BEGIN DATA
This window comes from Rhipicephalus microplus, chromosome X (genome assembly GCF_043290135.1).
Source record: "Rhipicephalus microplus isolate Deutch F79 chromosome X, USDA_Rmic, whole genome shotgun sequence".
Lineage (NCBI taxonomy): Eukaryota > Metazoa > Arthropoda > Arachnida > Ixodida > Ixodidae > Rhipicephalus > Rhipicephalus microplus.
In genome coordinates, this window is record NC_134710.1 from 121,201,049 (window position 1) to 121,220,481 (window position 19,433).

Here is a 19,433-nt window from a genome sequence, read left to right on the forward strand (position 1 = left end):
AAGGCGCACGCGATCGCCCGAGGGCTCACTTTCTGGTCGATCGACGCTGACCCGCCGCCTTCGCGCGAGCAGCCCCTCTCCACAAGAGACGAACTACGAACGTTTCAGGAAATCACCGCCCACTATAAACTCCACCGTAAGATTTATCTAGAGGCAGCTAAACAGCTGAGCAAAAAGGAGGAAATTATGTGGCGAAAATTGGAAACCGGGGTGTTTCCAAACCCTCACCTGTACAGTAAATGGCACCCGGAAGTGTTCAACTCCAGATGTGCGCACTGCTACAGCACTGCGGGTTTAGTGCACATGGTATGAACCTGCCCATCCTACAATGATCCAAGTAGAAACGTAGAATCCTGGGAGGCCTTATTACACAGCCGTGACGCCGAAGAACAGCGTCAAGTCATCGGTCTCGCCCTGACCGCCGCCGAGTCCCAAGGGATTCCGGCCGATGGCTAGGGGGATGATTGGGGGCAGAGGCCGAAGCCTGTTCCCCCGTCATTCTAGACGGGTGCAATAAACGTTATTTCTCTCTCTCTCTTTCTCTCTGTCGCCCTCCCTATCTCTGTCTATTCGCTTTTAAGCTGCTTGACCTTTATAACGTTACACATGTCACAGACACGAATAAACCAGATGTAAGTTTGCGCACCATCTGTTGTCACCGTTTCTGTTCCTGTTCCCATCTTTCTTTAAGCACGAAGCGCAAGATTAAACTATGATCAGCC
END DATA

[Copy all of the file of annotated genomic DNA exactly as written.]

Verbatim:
This window comes from Rhipicephalus microplus, chromosome X (genome assembly GCF_043290135.1).
Source record: "Rhipicephalus microplus isolate Deutch F79 chromosome X, USDA_Rmic, whole genome shotgun sequence".
Lineage (NCBI taxonomy): Eukaryota > Metazoa > Arthropoda > Arachnida > Ixodida > Ixodidae > Rhipicephalus > Rhipicephalus microplus.
In genome coordinates, this window is record NC_134710.1 from 121,201,049 (window position 1) to 121,220,481 (window position 19,433).

Here is a 19,433-nt window from a genome sequence, read left to right on the forward strand (position 1 = left end):
AAGGCGCACGCGATCGCCCGAGGGCTCACTTTCTGGTCGATCGACGCTGACCCGCCGCCTTCGCGCGAGCAGCCCCTCTCCACAAGAGACGAACTACGAACGTTTCAGGAAATCACCGCCCACTATAAACTCCACCGTAAGATTTATCTAGAGGCAGCTAAACAGCTGAGCAAAAAGGAGGAAATTATGTGGCGAAAATTGGAAACCGGGGTGTTTCCAAACCCTCACCTGTACAGTAAATGGCACCCGGAAGTGTTCAACTCCAGATGTGCGCACTGCTACAGCACTGCGGGTTTAGTGCACATGGTATGAACCTGCCCATCCTACAATGATCCAAGTAGAAACGTAGAATCCTGGGAGGCCTTATTACACAGCCGTGACGCCGAAGAACAGCGTCAAGTCATCGGTCTCGCCCTGACCGCCGCCGAGTCCCAAGGGATTCCGGCCGATGGCTAGGGGGATGATTGGGGGCAGAGGCCGAAGCCTGTTCCCCCGTCATTCTAGACGGGTGCAATAAACGTTATTTCTCTCTCTCTCTTTCTCTCTGTCGCCCTCCCTATCTCTGTCTATTCGCTTTTAAGCTGCTTGACCTTTATAACGTTACACATGTCACAGACACGAATAAACCAGATGTAAGTTTGCGCACCATCTGTTGTCACCGTTTCTGTTCCTGTTCCCATCTTTCTTTAAGCACGAAGCGCAAGATTAAACTATGATCAGCC